Another Way It’s Tough To Be Your Kid

Maybe you and your spouse are brilliant. Maybe you’re extremely successful. Maybe you’re two of the nicest people who have ever lived.

This is great. It provides so many advantages and privileges to your children. But you know what? It’s still tough to be your kid. Not just tough to be a kid—which it always is—but tough to be your kid specifically.

“It can’t have been easy to be a child named Quintana Roo, the daughter of two famous parents, growing up with reporters and photographers and celebrities always around,” Evelyn McDonnell writes in her fascinating book The World According To Joan Didion (can’t recommend it enough, we have signed copies at the Painted Porch). It’s not that they were neglectful, irresponsible showbiz people. On the contrary, McDonnell quotes Julia Armstrong-Totten saying that, “They adored her. They absolutely adored her, and she adored them. I don’t think any of that is in question. But it must not have been easy, in certain ways, to be their child, because they were so intellectual.”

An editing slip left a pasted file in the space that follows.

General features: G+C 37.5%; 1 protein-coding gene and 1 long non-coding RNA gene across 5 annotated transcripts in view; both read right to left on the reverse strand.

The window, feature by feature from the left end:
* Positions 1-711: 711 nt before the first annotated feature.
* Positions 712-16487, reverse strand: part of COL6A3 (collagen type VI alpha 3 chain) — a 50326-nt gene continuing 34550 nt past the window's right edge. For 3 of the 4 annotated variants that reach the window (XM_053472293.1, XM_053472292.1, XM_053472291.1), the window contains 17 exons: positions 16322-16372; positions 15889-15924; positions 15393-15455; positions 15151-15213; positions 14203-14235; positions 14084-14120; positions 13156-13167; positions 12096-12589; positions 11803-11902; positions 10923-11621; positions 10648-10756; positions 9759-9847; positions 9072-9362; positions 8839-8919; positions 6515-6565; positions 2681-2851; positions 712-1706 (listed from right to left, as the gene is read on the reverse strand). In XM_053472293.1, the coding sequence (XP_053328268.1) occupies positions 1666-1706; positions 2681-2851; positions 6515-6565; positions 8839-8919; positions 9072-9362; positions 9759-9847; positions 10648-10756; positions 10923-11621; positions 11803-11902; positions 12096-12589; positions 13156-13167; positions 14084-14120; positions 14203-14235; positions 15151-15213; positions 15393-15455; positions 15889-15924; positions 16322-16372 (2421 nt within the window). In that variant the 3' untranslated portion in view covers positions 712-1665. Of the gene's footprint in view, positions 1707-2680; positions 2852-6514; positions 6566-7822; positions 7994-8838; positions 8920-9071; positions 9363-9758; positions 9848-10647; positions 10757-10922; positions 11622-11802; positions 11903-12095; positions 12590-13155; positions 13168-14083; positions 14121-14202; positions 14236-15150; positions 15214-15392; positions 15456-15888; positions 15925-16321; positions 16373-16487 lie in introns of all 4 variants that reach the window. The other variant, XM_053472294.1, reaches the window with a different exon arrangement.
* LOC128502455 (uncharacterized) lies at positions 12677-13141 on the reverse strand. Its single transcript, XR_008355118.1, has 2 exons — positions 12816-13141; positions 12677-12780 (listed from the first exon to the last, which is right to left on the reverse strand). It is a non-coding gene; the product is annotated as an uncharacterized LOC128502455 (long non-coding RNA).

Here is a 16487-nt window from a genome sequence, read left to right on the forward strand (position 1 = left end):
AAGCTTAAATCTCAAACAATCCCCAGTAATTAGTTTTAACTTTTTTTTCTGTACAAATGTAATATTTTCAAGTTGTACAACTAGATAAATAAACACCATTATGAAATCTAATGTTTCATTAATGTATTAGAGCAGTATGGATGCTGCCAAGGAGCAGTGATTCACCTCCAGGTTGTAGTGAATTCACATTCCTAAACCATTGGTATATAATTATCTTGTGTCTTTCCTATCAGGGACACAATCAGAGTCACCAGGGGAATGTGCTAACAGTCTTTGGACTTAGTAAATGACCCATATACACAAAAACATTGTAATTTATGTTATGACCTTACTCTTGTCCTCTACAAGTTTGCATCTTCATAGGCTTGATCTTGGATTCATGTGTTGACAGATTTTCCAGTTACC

Her parents’ strength—their sharp minds, their brilliant way with words—was likely intimidating and stressful for a child. And if we can stipulate that oftentimes strengths come with corresponding weaknesses, perhaps their intellect made Didion and her husband John Gregory Dunne less in touch with their emotions than some people.

We’re all like that. We have strengths, things that serve us well professionally, even personally. But as parents, these things can be tough on children, they can make it tough to be our children. We have to understand, appreciate, and empathize with this. Didion’s haunting book Blue Nights is seen as a book about grief (her daughter Quintana died at age 39) but really it’s a book about regret. It’s Didion wrestling with events too late, coming to understand certain truths about her adopted daughter she wished she would have realized earlier.

Every parent has that. We can’t avoid it. But we can do our best to minimize it, to repair it, while we still have time. And while we’re still here, we always have that time.

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